Today, we constantly rediscover the power of Six Sigma and Lean in almost every industry – from service industries to software development, from mass production to customisation, to MNCs to SMEs.
The explosion of mass production in the early 90s developed the roots of Six Sigma. The official Six Sigma system was launched in the 1980s as a method that allowed process analysis and improvement with the goal to reduce variability. After World war II, Japanese engineers embraced and further built upon these statistical methods to create the basis for what we call Lean Manufacturing today. Lean considers not only the data but also the management philosophy too. Here, there is a focus on the value chain and creating an environment where waste is unacceptable and should be eliminated. By driving continuous improvement with active involvement and responsibility of all employees, Lean drives to achieve perfect quality. Marketing training courses in Six Sigma is one way to learn these fundamentals.
Six Sigma and Lean’s secrets are broad and far-reaching. They impact the three main areas of an organisation, and those secrets are mentioned below. These connect the customer’s value with a company’s strategy and link them to process-based flows and with motivated, trained employees.
1. Focus on Customer Value:
Emphasising more on customer value will help deliver better products and have delighted customers. Six Sigma and Lean essentials what the customer sees as value. Defining what the customer expects should be the first step when designing a product which meets or exceeds a customer’s expectations. These definitions should include what features will differentiate your product and what will delight your customer. More focus on customer value help create better products, improve your market share and get loyal customers. Understanding these expectations gives us a point to begin to cut down on waste – anything that does not add to customer value.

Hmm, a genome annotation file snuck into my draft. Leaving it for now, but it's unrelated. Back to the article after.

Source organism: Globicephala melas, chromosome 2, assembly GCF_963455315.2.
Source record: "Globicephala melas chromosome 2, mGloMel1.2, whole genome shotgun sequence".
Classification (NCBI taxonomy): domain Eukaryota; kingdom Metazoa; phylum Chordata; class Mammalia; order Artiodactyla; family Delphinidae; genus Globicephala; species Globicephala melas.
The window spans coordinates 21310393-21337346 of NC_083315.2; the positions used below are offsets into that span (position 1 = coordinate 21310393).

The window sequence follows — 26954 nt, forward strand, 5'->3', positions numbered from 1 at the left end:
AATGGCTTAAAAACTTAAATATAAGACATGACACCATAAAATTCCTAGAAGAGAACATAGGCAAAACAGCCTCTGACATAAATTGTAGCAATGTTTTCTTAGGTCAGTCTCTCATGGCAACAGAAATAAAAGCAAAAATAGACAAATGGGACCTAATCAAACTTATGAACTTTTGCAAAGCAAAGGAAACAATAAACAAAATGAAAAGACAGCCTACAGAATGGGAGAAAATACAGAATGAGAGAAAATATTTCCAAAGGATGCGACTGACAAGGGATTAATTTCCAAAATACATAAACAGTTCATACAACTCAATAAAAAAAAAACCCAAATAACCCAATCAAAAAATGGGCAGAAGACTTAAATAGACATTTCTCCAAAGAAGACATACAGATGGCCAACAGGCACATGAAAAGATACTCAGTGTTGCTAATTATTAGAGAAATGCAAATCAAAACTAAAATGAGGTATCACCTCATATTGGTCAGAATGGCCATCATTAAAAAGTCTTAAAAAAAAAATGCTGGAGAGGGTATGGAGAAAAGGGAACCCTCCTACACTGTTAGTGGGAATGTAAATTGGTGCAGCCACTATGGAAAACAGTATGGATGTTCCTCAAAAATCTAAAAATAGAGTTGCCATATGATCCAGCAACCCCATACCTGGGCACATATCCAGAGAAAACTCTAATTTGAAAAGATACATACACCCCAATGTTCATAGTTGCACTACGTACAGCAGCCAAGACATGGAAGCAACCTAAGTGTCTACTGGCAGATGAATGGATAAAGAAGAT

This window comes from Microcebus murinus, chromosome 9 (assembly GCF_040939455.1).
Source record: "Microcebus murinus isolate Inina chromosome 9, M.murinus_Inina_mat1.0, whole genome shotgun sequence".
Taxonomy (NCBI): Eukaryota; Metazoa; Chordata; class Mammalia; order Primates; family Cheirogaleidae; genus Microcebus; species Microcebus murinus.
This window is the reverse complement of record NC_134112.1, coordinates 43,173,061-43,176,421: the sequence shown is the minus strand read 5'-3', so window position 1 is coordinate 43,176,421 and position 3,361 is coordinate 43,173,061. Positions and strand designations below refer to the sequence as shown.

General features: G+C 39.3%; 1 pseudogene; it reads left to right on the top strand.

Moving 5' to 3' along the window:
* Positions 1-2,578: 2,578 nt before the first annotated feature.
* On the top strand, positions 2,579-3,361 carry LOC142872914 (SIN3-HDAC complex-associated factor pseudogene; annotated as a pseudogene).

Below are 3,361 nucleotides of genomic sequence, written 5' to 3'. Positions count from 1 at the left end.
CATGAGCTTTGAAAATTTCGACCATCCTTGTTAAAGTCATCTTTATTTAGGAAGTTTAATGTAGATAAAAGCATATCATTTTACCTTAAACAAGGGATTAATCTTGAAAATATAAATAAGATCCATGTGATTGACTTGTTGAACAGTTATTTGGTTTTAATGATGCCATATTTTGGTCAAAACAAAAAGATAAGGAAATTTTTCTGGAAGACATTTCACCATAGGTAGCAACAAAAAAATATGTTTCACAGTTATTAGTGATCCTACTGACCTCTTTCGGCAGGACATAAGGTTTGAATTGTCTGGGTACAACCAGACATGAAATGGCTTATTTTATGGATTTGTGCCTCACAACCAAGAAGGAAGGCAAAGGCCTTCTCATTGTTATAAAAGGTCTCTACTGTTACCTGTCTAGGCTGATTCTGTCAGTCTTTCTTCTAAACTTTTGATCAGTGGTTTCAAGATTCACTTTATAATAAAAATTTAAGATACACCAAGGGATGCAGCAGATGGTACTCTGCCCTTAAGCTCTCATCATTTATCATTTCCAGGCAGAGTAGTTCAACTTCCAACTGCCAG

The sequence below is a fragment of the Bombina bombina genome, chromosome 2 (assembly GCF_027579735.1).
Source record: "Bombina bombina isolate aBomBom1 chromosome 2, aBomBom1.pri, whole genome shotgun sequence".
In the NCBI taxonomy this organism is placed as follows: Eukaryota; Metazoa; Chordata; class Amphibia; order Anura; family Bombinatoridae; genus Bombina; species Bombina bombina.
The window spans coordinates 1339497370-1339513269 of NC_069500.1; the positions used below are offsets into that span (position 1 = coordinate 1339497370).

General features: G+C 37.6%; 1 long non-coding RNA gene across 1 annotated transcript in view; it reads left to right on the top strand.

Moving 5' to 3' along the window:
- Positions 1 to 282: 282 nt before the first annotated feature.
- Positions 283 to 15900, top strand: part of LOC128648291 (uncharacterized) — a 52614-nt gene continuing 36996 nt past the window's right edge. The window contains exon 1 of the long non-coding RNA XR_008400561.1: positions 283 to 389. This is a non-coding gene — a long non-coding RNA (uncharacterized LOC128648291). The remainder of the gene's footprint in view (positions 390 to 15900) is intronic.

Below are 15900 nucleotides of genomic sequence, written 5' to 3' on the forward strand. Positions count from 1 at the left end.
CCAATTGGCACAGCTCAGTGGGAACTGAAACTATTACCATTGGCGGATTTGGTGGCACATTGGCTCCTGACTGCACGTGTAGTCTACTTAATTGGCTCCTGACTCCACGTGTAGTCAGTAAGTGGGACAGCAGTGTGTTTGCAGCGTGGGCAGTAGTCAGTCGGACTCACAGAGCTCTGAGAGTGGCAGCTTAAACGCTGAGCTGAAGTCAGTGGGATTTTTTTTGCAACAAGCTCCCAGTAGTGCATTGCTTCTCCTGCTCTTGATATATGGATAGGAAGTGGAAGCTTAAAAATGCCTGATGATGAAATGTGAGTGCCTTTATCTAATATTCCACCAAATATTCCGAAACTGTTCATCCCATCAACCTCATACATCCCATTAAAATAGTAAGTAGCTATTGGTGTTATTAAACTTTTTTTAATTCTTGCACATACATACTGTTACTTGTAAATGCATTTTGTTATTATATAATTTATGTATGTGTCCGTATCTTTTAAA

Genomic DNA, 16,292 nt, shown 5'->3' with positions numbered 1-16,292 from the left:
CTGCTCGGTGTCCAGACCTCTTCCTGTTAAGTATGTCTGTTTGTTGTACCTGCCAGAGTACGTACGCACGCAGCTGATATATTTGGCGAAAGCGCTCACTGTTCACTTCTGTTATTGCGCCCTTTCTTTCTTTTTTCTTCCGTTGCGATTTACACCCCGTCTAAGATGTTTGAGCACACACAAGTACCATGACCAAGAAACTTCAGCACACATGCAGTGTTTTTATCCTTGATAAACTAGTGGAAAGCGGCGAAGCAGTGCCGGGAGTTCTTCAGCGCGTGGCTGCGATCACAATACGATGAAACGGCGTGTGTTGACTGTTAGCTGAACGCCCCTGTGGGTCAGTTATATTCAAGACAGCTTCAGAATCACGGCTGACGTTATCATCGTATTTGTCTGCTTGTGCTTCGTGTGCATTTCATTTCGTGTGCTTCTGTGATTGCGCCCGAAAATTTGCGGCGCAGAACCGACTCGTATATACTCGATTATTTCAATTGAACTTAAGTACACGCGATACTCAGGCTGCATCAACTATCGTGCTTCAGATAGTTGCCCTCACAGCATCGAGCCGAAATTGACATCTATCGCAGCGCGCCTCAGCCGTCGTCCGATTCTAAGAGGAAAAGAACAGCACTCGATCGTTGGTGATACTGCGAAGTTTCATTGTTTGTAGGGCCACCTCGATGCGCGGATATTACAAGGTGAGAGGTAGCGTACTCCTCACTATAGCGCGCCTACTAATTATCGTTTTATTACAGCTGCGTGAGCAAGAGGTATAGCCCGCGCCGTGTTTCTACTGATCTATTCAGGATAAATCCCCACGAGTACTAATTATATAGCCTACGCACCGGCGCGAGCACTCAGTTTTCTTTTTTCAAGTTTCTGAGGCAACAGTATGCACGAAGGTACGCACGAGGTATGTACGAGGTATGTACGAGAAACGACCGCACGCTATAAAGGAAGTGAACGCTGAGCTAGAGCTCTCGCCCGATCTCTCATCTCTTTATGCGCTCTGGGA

2. Process Mindset:
A process is a sequence of steps with clearly defined inputs which utilises resources and time and produces a defined output. A process view can be taken at any level of a company with any level of detail. Well-defined processes allow for clear measurement of process and its performance. With this information, the organisation can prioritise its efforts to achieve its goals and improve focus and track its internal efforts towards these goals. The process mindset challenges the process cycle times and can be extended into the supplier base to reach up the supply chain to achieve higher performance.
3. Company Motivation:
One of the keys to the success of Lean is the involvement of employees. Understanding the process flow cannot happen from a distant office; rather, it must be walked, examined with the involvement of those who perform the process daily. Those should be involved whose ideas for improvement can have a significant impact. This level of involvement and responsibility from everyone in the company can result in company-wide motivation and increased productivity. Here, all the members of the team are working towards the same goal with a chance to learn and develop their skills.
Management course on Six Sigma from LBTC aims to help you and your team learn the fundamentals of these methodologies. Enrol today!